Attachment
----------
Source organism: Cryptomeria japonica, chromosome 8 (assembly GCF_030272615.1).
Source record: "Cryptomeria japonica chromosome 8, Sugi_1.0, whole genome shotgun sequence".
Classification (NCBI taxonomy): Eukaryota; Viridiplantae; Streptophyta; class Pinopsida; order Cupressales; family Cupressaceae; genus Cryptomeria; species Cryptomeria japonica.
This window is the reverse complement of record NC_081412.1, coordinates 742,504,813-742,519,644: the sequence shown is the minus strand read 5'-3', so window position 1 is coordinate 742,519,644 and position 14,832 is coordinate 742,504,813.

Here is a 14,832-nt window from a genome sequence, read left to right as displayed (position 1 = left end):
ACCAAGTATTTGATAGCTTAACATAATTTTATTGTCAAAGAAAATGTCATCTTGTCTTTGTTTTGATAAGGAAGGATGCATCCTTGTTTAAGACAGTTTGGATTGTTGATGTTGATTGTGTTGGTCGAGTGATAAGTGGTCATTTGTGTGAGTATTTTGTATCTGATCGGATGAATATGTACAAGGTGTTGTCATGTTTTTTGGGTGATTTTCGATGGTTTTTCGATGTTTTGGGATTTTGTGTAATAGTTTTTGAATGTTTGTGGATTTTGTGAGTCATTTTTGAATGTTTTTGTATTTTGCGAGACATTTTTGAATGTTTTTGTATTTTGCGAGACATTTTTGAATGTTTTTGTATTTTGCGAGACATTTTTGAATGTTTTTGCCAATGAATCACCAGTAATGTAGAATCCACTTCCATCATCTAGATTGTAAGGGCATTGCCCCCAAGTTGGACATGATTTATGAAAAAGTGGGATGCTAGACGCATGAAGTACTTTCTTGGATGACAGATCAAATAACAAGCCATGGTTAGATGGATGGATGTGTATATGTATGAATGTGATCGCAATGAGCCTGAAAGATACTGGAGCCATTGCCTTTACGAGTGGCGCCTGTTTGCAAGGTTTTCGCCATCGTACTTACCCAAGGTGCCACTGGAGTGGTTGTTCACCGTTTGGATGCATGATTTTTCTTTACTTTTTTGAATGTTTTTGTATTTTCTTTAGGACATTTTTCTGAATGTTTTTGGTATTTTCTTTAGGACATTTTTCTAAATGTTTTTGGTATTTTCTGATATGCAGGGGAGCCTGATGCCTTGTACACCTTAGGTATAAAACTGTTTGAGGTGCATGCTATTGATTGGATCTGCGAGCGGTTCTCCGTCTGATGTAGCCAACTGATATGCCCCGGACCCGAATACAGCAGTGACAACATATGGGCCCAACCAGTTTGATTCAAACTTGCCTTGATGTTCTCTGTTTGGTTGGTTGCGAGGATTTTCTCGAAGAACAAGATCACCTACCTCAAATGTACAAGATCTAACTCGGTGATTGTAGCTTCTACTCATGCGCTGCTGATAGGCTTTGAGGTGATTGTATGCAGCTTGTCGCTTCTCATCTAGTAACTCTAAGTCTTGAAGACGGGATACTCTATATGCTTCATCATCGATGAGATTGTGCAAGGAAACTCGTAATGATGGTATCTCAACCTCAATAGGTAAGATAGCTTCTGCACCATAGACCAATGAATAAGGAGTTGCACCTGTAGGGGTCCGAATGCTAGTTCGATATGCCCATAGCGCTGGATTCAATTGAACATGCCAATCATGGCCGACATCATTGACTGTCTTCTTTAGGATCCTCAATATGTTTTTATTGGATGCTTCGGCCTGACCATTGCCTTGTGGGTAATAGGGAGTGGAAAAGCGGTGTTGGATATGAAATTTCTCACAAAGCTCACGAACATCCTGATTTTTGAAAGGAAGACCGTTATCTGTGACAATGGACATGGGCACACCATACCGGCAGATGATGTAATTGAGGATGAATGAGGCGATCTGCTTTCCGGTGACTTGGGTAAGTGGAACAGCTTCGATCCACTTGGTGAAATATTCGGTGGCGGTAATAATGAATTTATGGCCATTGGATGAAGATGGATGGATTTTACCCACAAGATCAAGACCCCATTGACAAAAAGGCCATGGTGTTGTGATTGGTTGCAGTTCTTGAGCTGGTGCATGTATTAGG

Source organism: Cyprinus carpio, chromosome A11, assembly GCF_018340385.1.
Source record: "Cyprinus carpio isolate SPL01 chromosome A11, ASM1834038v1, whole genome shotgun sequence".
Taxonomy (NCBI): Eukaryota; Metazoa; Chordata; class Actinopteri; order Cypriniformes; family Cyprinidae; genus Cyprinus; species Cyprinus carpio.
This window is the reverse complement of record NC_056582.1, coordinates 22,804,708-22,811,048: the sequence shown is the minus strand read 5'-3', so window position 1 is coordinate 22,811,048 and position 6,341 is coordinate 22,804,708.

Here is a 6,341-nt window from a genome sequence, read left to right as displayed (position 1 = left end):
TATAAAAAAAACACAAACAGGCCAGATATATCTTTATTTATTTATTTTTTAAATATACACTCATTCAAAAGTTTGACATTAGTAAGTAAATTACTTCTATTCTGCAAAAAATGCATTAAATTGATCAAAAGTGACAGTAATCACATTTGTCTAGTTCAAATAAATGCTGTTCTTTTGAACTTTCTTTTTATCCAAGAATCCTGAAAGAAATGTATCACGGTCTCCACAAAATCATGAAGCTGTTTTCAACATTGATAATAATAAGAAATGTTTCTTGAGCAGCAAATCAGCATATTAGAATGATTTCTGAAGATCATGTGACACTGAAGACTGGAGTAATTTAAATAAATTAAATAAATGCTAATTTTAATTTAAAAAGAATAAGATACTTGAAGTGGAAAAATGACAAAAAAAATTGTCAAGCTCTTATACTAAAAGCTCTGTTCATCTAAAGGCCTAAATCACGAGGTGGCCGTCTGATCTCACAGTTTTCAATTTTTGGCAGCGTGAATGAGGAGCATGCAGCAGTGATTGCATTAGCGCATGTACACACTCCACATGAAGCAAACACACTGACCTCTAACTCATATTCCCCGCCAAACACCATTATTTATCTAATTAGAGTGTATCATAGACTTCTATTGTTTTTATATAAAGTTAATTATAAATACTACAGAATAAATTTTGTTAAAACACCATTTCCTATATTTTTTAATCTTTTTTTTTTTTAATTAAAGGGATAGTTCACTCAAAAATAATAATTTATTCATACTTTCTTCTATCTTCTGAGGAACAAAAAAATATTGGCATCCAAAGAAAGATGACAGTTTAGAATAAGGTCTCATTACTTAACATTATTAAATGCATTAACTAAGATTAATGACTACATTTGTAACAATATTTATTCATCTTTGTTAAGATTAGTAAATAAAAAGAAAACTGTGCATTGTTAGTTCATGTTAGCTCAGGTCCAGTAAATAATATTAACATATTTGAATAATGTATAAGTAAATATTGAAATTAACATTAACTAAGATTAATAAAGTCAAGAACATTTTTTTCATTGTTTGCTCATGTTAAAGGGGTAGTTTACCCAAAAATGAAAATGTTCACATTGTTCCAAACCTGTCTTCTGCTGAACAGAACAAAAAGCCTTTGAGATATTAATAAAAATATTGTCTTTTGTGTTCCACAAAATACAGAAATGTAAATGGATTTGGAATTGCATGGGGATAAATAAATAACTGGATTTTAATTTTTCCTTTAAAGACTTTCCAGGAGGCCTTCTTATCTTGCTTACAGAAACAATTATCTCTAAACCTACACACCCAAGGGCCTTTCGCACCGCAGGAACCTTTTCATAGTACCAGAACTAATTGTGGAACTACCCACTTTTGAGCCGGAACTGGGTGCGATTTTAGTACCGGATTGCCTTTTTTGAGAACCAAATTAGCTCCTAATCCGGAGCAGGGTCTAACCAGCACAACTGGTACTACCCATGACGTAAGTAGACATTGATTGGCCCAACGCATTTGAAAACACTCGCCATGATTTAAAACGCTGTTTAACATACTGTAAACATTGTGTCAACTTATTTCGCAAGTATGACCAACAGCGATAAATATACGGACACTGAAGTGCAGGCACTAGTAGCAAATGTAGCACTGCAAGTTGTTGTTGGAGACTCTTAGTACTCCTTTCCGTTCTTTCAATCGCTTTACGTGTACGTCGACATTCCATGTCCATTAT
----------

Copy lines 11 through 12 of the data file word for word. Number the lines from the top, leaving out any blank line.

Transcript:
Here is a 6,341-nt window from a genome sequence, read left to right as displayed (position 1 = left end):
TATAAAAAAAACACAAACAGGCCAGATATATCTTTATTTATTTATTTTTTAAATATACACTCATTCAAAAGTTTGACATTAGTAAGTAAATTACTTCTATTCTGCAAAAAATGCATTAAATTGATCAAAAGTGACAGTAATCACATTTGTCTAGTTCAAATAAATGCTGTTCTTTTGAACTTTCTTTTTATCCAAGAATCCTGAAAGAAATGTATCACGGTCTCCACAAAATCATGAAGCTGTTTTCAACATTGATAATAATAAGAAATGTTTCTTGAGCAGCAAATCAGCATATTAGAATGATTTCTGAAGATCATGTGACACTGAAGACTGGAGTAATTTAAATAAATTAAATAAATGCTAATTTTAATTTAAAAAGAATAAGATACTTGAAGTGGAAAAATGACAAAAAAAATTGTCAAGCTCTTATACTAAAAGCTCTGTTCATCTAAAGGCCTAAATCACGAGGTGGCCGTCTGATCTCACAGTTTTCAATTTTTGGCAGCGTGAATGAGGAGCATGCAGCAGTGATTGCATTAGCGCATGTACACACTCCACATGAAGCAAACACACTGACCTCTAACTCATATTCCCCGCCAAACACCATTATTTATCTAATTAGAGTGTATCATAGACTTCTATTGTTTTTATATAAAGTTAATTATAAATACTACAGAATAAATTTTGTTAAAACACCATTTCCTATATTTTTTAATCTTTTTTTTTTTTAATTAAAGGGATAGTTCACTCAAAAATAATAATTTATTCATACTTTCTTCTATCTTCTGAGGAACAAAAAAATATTGGCATCCAAAGAAAGATGACAGTTTAGAATAAGGTCTCATTACTTAACATTATTAAATGCATTAACTAAGATTAATGACTACATTTGTAACAATATTTATTCATCTTTGTTAAGATTAGTAAATAAAAAGAAAACTGTGCATTGTTAGTTCATGTTAGCTCAGGTCCAGTAAATAATATTAACATATTTGAATAATGTATAAGTAAATATTGAAATTAACATTAACTAAGATTAATAAAGTCAAGAACATTTTTTTCATTGTTTGCTCATGTTAAAGGGGTAGTTTACCCAAAAATGAAAATGTTCACATTGTTCCAAACCTGTCTTCTGCTGAACAGAACAAAAAGCCTTTGAGATATTAATAAAAATATTGTCTTTTGTGTTCCACAAAATACAGAAATGTAAATGGATTTGGAATTGCATGGGGATAAATAAATAACTGGATTTTAATTTTTCCTTTAAAGACTTTCCAGGAGGCCTTCTTATCTTGCTTACAGAAACAATTATCTCTAAACCTACACACCCAAGGGCCTTTCGCACCGCAGGAACCTTTTCATAGTACCAGAACTAATTGTGGAACTACCCACTTTTGAGCCGGAACTGGGTGCGATTTTAGTACCGGATTGCCTTTTTTGAGAACCAAATTAGCTCCTAATCCGGAGCAGGGTCTAACCAGCACAACTGGTACTACCCATGACGTAAGTAGACATTGATTGGCCCAACGCATTTGAAAACACTCGCCATGATTTAAAACGCTGTTTAACATACTGTAAACATTGTGTCAACTTATTTCGCAAGTATGACCAACAGCGATAAATATACGGACACTGAAGTGCAGGCACTAGTAGCAAATGTAGCACTGCAAGTTGTTGTTGGAGACTCTTAGTACTCCTTTCCGTTCTTTCAATCGCTTTACGTGTACGTCGACATTCCATGTCCATTAT